Strategically Blogging

A Solution for Compatibility and Interoperability Issues with Networked Lighting

Shonika Vijay 11/17/2015

Today was the first meeting on Connected Lighting Systems (CLS) sponsored by DOE (Department of Energy). Strategies Unlimited was in attendance to witness what lighting and network players thought were the major hurdles for the penetration of connected lighting. 

The Market for Connected Reflector and A-lamps

Philip Smallwood 11/16/2015

As I stated in a previous post, Strategies Unlimited has released three connected lighting reports, “Connected Lamps”, “Outdoor Connected Lighting”, and “Indoor Connected Lighting”, which I believe is the future of lighting.

OSRAM's Potential Suitors

Philip Smallwood 11/11/2015

I currently had a discussion with a partner of ours in Taiwan, Martin Shih, on the potential sale of OSRAM’s general lighting business.  He had some very useful insights as to which foreign company might be able to purchase the division. 

Which Protocol is going to win in the Connected Lamps Market?

Philip Smallwood 11/09/2015

In the connected lamp world, there are a lot of questions with regards to which protocol will be the one most likely to succeed in the market. This is an industry that is still in its infancy, with several new players adding connected lighting to the world of connected products. 

LED Modules and Light Engines - Custom vs. Standardized Products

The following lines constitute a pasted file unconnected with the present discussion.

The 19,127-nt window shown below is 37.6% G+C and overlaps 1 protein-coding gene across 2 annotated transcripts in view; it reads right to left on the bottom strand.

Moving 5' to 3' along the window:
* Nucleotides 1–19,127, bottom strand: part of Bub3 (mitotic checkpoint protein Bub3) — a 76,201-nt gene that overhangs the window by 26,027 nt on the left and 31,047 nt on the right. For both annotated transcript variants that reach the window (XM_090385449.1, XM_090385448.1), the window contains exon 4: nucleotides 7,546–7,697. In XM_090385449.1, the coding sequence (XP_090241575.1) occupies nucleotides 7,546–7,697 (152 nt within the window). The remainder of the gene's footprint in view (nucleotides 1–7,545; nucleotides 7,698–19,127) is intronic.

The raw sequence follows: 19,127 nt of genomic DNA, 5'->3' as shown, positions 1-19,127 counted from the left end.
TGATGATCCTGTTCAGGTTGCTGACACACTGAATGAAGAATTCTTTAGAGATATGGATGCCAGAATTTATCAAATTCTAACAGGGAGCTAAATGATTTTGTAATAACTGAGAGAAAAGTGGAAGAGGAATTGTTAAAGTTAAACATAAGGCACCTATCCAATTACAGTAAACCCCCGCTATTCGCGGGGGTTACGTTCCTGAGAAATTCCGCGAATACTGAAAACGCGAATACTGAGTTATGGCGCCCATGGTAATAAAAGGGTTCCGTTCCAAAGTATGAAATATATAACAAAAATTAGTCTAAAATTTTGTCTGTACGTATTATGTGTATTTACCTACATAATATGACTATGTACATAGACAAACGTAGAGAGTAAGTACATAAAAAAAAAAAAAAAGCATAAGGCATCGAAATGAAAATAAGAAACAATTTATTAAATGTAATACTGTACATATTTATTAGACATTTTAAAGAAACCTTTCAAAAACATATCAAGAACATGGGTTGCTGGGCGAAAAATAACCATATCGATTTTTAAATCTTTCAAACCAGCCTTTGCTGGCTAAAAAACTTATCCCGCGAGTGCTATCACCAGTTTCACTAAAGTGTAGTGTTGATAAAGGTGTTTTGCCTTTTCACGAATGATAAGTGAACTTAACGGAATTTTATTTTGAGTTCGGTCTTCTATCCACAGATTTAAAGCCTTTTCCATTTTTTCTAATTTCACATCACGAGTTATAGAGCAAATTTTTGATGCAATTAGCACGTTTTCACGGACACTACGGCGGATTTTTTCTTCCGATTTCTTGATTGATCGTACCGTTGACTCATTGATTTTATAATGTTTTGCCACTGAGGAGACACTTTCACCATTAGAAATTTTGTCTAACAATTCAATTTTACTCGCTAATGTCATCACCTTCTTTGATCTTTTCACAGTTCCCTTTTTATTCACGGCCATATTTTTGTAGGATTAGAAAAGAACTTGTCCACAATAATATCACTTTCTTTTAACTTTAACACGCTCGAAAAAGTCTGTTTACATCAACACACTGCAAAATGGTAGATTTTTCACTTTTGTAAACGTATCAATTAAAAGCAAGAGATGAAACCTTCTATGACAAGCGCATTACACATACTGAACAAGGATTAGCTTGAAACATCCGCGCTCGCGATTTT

Stephanie Pruitt 11/05/2015

Although the majority of module and light engine manufacturers offer standardized products, the majority of the module and light engine market is manufactured on a custom basis. Many of the manufacturers interviewed for the LED Modules & Light Engines – 2015 report indicated that greater than 70% of their module and light engine products were done on a custom basis, with some claiming 100%. 

The photonics market, one year later

By Tom Hausken
Do you believe the stock market, GDP, or unemployment figures? Are we in a recovery, or still in recession? V-shaped, W-shaped, or U-shaped? As we do our annual survey and forecast for Laser Focus World magazine and the upcoming Marketplace Seminar , a lot of this gets mixed up. There will be more to come later, but here are some early thoughts.

Many public photonics companies have seen great stock returns. The stock market looks at future earnings--that is, profits--regardless of jobs or where the jobs are. A rising market says that investors think the future is good, and it's good for employee stock options and so forth. Some photonics stocks have shot way up, well beyond the average. LED companies in particular. Even those that haven't are seeing a bounce off the bottom, suggesting that it won't get worse. Stay tuned to this blog for more on this.